Thibodaux deserved championship win

I had my doubts about the Thibodaux High School boys’ basketball team when I walked onto their campus two weeks ago to cover their first-round game.

The athletes were there, sure.

But I just thought the team had a few red flags that would keep them from beating all of the powerhouses in Class 5A.

They lacked size. The Tigers have no true post threat — so I thought.

And look, let’s be real — the Bayou District was sort of down this year on the boys’ side.

The River schools were OK, but no one hosted a first-round playoff game.

H.L. Bourgeois had a rough year. Terrebonne was in transition and Central Lafourche was depleted.

But I was wrong.

I followed the Thibodaux High School boys’ basketball team on their quest to win the State Championship.

I attended all five of their postseason games, have had conversations with players and coaches in that locker room and have made new friendships with the proud people in Tiger Nation.

Now, two full weeks later and with the Championship Trophy nestled comfortably into the school’s trophy case, I can say definitively — those Tigers are a championship team through and through. Those boys and that community 100 percent deserved to win the State Championship.

Thibodaux is a true team — in every sense of the word.

There is no star.

All five Tigers’ starters average 10 or more points per game.

That’s a luxury not many other teams have.

But more important than that is the team’s willingness to share the ball and play fluidly as one unit.

On any given night, any number of players can be the hero for the Tigers, and that was on full display throughout the playoffs.

In modern basketball and our AAU culture of “exposure” and “accolades”, that’s rare.

But these Tigers truly carried the mindset throughout the season that it didn’t matter who scored as long as the Tigers scored and that was a huge facet in their successes.

Kobi Johnson is a consummate floor general — maybe the best I’ve ever seen at the high school level.

That dude has a motor that doesn’t ever stop. He’s a gamer, too. In the big games, he wants the biggest challenges, the biggest assignments and the opportunity to make the biggest plays.

Johnson is arguably the best pure point guard I’ve ever seen at this level. His leadership is uncanny and he makes the Tigers go.

Thibodaux coach Tony Clark agrees. He called Johnson the best leader he’s ever coached in his career.

And the others around him make noise, too.

The Tigers’ starting five is elite — everyone can and has led the team in scoring in high-stakes games.

To me, Rashod Robinson is the most underrated player in the area. His ability to create and score both inside the paint and behind the 3-point line is special.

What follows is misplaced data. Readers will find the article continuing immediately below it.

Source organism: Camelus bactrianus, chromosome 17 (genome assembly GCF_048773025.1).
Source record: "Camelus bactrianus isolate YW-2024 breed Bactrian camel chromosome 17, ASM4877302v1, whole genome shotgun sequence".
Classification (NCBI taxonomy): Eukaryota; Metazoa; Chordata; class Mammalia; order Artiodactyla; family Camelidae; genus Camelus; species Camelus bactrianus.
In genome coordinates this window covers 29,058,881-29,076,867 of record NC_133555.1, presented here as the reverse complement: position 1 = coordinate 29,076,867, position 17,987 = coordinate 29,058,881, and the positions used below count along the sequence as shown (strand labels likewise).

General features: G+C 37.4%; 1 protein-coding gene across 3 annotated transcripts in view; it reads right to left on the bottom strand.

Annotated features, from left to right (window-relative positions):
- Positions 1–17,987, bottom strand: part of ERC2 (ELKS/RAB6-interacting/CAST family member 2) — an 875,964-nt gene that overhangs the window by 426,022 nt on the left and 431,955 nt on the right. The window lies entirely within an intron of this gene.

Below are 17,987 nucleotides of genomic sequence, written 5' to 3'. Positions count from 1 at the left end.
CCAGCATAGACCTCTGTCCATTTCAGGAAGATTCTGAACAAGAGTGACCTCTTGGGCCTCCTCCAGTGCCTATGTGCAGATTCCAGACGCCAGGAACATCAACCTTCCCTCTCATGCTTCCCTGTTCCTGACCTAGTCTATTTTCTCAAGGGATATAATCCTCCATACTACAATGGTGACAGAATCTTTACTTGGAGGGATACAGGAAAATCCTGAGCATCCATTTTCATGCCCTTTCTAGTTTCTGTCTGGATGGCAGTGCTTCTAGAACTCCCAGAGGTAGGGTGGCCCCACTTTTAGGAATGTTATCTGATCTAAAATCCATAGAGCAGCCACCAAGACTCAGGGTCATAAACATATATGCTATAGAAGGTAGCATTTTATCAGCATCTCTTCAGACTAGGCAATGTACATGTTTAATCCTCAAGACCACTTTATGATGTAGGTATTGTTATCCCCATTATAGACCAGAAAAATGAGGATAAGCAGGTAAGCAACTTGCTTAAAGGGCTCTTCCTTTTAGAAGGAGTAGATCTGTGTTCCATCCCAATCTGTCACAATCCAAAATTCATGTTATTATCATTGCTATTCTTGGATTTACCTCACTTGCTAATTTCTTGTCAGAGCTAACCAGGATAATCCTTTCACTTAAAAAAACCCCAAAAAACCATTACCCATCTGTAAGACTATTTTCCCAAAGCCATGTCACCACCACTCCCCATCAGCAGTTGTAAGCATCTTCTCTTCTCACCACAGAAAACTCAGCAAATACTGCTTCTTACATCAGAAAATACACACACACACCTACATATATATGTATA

The same can be said for Marvin Robertson or J’Mari Carter — both big-time playmakers for the Tigers.

Carter is athletic, long and lanky. He’s 6’3 and can make plays off a bounce. From the corners, he’s lethal and his athleticism makes him a tough guard.

And Robertson, well, what can we say? He’s lethal — arguably the best off-the-dribble player in the area.

Oh, and the lack of size I thought Thibodaux had?

Not an issue.

Rashad Winslow is only 6’1, but he plays like he’s 6’7. He’s a bull in the paint. If teams don’t block him out, he’s grabbing the rebound on the offensive glass and going up with a quick shot. In the mid-range, he’s also a threat.

Off the bench, Tyren Young is a pitbull, too, and guys like Kelly Raymond, Darwin Davis, Davonte Davis and others all played their parts at times, as well.

But talent aside, what impressed me most about this Thibodaux team is the character of the kids off the floor.

These guys love one another. They joke, laugh and have a good time when together.

They’re well-spoken, thoughtful and truly appreciate the community support they’ve received and now also their place in history.

Robinson thanked coach Tony Clark for his belief in the team throughout the past few seasons.

We can’t forget Clark’s role in this, either.

His ability to instill the concepts of team-first and develop the skills of those young men over the course of their careers is incredible.

So to my friends at Thibodaux High — enjoy this one.

It was a job well-done and a much-deserved first-ever State Title.

I was wrong about you guys.

I had my doubts.

But I can admit when I’m wrong and I was wrong about Thibodaux.

That’s the best team in Class 5A — no question.

And they’re a great bunch of kids, too — first-class in every way.


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